Oregon mall to open days after fatal shooting
No motive has been given to explain shooting
For three days, Clackamas Town Center has been a crime scene.
On Friday, it will be a shopping mall, once again.
Yet the Oregon shopping center's scheduled 9 a.m. reopening -- announced on its Facebook page -- does not close the books on the many questions tied to Tuesday's fatal shooting.
Investigators have identified Jacob Tyler Roberts, 22, as the man responsible for the bloodshed and panic at the mall, located in the community of Happy Valley, about 10 miles southeast of Portland.
Wearing a load-bearing vest and hockey mask, Roberts used a semi-automatic rifle to shoot three people on the mall's second floor, killing two of them, according to authorities. He then ran down a corridor and back hallway that led downstairs.
It was there, police say, that Roberts took his own life.
The one shooting victim who didn't die of her injuries, Kristina Shevchenko, remained in Oregon Health & Science University Hospital on Thursday. The 15-year-old suffered a collapsed right lung and injuries to her liver after being shot in the chest, Dr. Laszlo Kiraly told reporters Wednesday.
She was in serious condition Thursday, as she had been the day before, said Todd Murphy, a spokesman for the Portland hospital.
Authorities haven't offered more insights publicly, meanwhile, into the man they say shot Shevchenko, 54-year-old Cindy Ann Yuille and 45-year-old Steven Mathew Forsyth.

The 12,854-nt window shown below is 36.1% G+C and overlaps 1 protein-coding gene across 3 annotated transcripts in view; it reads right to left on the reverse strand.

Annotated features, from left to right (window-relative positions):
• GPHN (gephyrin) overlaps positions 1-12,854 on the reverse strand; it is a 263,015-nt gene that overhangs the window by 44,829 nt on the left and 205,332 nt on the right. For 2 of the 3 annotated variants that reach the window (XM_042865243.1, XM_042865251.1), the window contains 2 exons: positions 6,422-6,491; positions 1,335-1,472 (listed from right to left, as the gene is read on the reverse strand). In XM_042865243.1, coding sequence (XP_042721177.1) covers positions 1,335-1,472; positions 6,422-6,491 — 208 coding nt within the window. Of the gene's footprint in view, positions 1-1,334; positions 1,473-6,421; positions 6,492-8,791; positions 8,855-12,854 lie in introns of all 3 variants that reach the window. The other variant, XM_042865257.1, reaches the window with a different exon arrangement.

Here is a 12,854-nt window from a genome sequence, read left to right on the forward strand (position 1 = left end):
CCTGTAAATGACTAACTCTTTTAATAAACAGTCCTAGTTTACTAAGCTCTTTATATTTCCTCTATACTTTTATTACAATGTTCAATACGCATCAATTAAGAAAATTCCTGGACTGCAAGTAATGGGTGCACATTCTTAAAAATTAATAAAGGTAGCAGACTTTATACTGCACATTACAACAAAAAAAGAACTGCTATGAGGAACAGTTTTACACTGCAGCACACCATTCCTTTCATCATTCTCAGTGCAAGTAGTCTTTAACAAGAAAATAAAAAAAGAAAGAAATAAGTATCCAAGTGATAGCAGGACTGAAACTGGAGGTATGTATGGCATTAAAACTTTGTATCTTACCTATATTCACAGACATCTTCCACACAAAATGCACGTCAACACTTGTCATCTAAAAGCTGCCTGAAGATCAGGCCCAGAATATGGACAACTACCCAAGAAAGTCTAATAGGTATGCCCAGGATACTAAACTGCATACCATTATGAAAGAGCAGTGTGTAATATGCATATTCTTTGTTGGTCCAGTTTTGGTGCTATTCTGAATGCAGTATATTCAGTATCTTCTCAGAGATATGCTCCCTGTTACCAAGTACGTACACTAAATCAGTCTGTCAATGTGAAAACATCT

On his Facebook page, Roberts describes himself as a "pretty funny person that takes sarcasm to the max." The central image is a "Follow Your Dreams" slogan painted on a wall and stamped "Cancelled" in red -- a work by famed street artist Banksy.
The woman who raised Roberts after his mother died of cancer when he was age 2 described him as a "fun and caring" and a "totally cool dude." Choking back tears, she called Tuesday's shooting "completely out of character" and apologized for the pain and panic Roberts had caused.
"Never could I imagine him being part of something like this," Tami Roberts, his biological aunt -- though she referred to herself as his mother -- told CNN affiliate KPTV. "What Jake did was wrong but, as his mother, he will always be in my heart. I love him very much."
The woman described the suspected gunman as fun-loving and adventurous while growing up. Roberts planned to "be a hero" and join the Marines, Tami Roberts said. But that dream was dashed when he broke his foot at age 17, and "he lost purpose."
The two hadn't spoken in about four years, after they had a "falling out ... because he didn't want to get up and look for a job ... and he got really depressed and he got really angry." After that, Tami Roberts said she thought of him daily and still loved him deeply -- even though she can't explain his actions.
"Every day of my whole life, I was proud of him," she said. "I'm just not proud of him right now."
Staffers at Oregon City High School, where Roberts helped out in the school's counseling department before his graduation, are trying to come to grips with what happened.
"I found him to be a very polite young man, soft-spoken, nice smile," said Arnold Bunting, a counseling department staffer. "And I'm just really surprised that somebody with his personality would end up doing something like this."
The Oregon Department of Justice is offering "to help pay for at least 10 counseling sessions" for those rattled by Tuesday's shooting.
In its post announcing stores will reopen Friday, Clackamas Town Center stressed it won't forget all those affected by the violence -- from Yuille, Forsyth and Shevchenko to the scores of others who saw their holiday shopping devolve into chaos.
"Please continue to keep the victims, their families and the entire community in your prayers during this difficult time," the mall said.
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